Tom Butcher wrote:
allmountain76 wrote:@jibberjim.... Thanks so much for your feedback. Your kind of well founded critique is exactly what I opened the post for originally. So, my training is structured around long weekend rides with intervals during the week or short high intensity night rides if weather allows.

I'd really like to measure my progress. Other than riding a hilly course (that's obviously affected by many variables on the day) is there a better test than MAF I should be using?


Yes go out with the local fast training rides and see how long you last. Slightly tongue in cheek but if you are relatively new how long you last on a fast group training ride will give you a rough measure of progress not just of fitness but your ability to ride in a group - it'll also be a lot more fun than timing yourself up a hill.


My FTP is much higher when I'm trying to keep up with some skinny runt hammering up a hill than it is riding alone.

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Alex_Simmons/RST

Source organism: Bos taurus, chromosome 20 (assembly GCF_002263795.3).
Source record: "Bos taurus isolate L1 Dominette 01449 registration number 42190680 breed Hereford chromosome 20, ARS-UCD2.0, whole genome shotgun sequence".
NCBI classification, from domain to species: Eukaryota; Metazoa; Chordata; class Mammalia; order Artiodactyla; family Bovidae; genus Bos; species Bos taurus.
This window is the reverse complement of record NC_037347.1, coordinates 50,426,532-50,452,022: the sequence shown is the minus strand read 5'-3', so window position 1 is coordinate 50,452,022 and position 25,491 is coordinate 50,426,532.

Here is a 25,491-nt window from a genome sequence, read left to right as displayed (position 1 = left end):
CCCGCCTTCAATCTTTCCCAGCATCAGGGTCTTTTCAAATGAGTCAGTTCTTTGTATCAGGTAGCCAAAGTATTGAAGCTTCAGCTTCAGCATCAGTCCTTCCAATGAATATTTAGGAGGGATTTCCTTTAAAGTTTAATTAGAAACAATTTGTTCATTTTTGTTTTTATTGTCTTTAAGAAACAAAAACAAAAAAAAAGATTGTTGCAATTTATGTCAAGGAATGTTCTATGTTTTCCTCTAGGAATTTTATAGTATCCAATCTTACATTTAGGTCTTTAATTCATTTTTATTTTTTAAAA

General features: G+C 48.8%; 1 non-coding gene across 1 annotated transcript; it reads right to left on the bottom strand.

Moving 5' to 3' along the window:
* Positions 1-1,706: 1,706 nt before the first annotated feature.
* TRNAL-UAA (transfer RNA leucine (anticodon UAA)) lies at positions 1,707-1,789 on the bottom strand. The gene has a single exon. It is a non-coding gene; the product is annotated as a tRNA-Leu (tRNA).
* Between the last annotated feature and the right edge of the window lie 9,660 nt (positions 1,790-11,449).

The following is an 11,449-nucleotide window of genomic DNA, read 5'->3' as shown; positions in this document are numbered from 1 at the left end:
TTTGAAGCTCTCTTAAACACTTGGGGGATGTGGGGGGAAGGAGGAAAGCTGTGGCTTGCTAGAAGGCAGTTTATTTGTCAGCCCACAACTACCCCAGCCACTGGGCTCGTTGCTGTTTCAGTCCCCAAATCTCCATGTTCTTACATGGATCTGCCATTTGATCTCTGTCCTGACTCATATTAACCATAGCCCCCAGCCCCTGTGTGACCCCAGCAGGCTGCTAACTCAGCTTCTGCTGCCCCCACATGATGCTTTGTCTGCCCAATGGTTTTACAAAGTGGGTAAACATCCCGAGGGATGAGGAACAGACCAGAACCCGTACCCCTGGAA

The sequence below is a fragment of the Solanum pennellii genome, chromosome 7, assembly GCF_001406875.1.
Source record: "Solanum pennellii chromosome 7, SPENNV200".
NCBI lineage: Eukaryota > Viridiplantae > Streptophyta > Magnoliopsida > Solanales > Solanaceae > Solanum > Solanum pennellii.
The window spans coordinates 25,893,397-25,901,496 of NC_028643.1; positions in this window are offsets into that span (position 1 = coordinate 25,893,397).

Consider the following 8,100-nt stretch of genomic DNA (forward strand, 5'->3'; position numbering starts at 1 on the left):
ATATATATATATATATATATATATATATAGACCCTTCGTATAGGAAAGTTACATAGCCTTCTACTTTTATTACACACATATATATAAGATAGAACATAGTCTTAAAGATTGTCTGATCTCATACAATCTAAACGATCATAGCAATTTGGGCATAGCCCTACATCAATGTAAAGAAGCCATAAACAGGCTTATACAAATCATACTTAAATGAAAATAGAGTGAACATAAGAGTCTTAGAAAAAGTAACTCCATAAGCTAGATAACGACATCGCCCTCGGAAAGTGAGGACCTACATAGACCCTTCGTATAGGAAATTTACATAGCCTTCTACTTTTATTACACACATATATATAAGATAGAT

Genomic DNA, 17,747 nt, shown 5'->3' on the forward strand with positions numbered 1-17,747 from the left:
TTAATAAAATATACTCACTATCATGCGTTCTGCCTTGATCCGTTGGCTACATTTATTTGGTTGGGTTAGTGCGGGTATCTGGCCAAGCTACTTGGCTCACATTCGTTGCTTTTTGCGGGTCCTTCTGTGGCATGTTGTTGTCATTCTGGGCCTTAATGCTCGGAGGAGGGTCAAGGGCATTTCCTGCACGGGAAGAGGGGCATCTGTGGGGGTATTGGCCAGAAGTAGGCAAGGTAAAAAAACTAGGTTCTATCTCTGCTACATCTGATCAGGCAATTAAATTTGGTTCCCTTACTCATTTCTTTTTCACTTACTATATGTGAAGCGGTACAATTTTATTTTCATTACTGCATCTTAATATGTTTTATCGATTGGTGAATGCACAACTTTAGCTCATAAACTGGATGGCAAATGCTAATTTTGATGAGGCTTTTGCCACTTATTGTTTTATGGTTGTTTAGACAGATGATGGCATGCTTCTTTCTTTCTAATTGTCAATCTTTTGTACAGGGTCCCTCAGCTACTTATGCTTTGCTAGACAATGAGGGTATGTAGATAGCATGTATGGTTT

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Re: MAF Testing...

Postby Alex_Simmons/RST » Wed Jan 02, 2013 11:53 am

Trev The Rev wrote:My FTP is much higher when I'm trying to keep up with some skinny runt hammering up a hill than it is riding alone.

Your FTP would be the same, but you may have increased motivation to train harder.

Trev The Rev
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Re: MAF Testing...

Postby Trev The Rev » Thu Jan 03, 2013 10:10 am

Alex_Simmons/RST wrote:
Trev The Rev wrote:My FTP is much higher when I'm trying to keep up with some skinny runt hammering up a hill than it is riding alone.

Your FTP would be the same, but you may have increased motivation to train harder.


My FTP was underestimated because it was based on 'training numbers' which were obtained when insufficiently motivated even though I thought I was performing at race pace. As I train by feel this does not matter, but it would have caused under training in someone who trained with power. If those training numbers were used to pace in a race performance would be below maximum.

I assume FTP should be based on race data to avoid this problem?